Play Soccer in Portland, Oregon with the Avery Dennison Toffee League
“The Toffee League is the beautiful game's weirdest league on the planet.”
Want to play soccer with people who share your love of football and the spirit of Portland, Oregon? Pitch your team to the Toffee League for the 2019 season.
The Toffee League is a co-ed soccer league in Portland, Oregon committed to the values of Keeping Football Weird and fun while also playing a competitive and intense game on the field.
The Toffee League is known for being a truly different soccer experience. From the jersey designs to the spirit around the eclectic teams, becoming a part of the Toffee League is also being a part of the Toffee Club and Portland’s diverse and creative soccer community.
Pitch Your Team to the Toffee League in October and November
We are now accepting pitches for new 2019 Toffee League teams to join our two division soccer league. This is seven a side football (not counting the goalie) with coed teams where there are at least three women on the field. We recommend a squad size of 12-15 players.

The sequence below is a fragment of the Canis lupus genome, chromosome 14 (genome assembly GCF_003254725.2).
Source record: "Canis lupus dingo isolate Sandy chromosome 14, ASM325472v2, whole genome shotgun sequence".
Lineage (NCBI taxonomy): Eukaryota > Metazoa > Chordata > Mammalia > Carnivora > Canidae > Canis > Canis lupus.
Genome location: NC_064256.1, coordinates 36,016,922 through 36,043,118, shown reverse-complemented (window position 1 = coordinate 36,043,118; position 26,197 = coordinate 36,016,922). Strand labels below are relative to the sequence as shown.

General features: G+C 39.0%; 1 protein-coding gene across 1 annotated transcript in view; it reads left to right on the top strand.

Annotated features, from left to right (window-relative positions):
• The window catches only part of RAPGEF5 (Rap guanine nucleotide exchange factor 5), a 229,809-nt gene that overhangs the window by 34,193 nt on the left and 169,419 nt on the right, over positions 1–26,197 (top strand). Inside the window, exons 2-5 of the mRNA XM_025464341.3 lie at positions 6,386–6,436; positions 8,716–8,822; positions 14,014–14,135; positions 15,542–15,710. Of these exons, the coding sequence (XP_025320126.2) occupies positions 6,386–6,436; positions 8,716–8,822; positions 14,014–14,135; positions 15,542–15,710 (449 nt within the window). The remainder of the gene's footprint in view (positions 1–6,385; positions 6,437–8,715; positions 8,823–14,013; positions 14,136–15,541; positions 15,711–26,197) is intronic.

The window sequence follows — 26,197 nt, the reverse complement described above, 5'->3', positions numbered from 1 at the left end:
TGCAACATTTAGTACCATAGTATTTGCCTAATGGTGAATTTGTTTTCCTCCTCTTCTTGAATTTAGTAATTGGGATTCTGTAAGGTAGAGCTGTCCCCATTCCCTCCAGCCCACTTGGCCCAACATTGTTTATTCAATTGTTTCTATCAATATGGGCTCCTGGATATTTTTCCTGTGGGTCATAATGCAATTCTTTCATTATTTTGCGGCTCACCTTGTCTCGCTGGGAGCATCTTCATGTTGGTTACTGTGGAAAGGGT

The league is eight weeks beginning in June of 2019.
This is your chance to get a team together and pitch your ideas to the Toffee League on how your team can:
Keep football weird.
Impress with the story you create around your team name, jersey design and social media.
Urban Pitch says, “The Avery Dennison Toffee League could only exist in Portland. The city’s rich soccer history and down-to-earth, accepting nature make it perfect for the league, which is one of the most colorful and entertaining amateur leagues in the world. Oh, and it’s weird — because, well, Portland’s proudly weird.
The league was founded just last year, but it has already generated a nationwide buzz through its teams’ unique kits and eccentric personalities, all brought together by the love of the beautiful game.”
Soccer Bible says, “An eclectic group, the ethos of the characters involved has been summarised; "They’re a group that’s been kicking around together for years, meeting every Sunday to catch up on any pitch that’s available since before the last World Cup. They recycle. They ride their bikes to work. They have too many tattoos. They spend their weekends waking up at the crack of dawn to see what’s going on in football leagues overseas before putting their own boots on."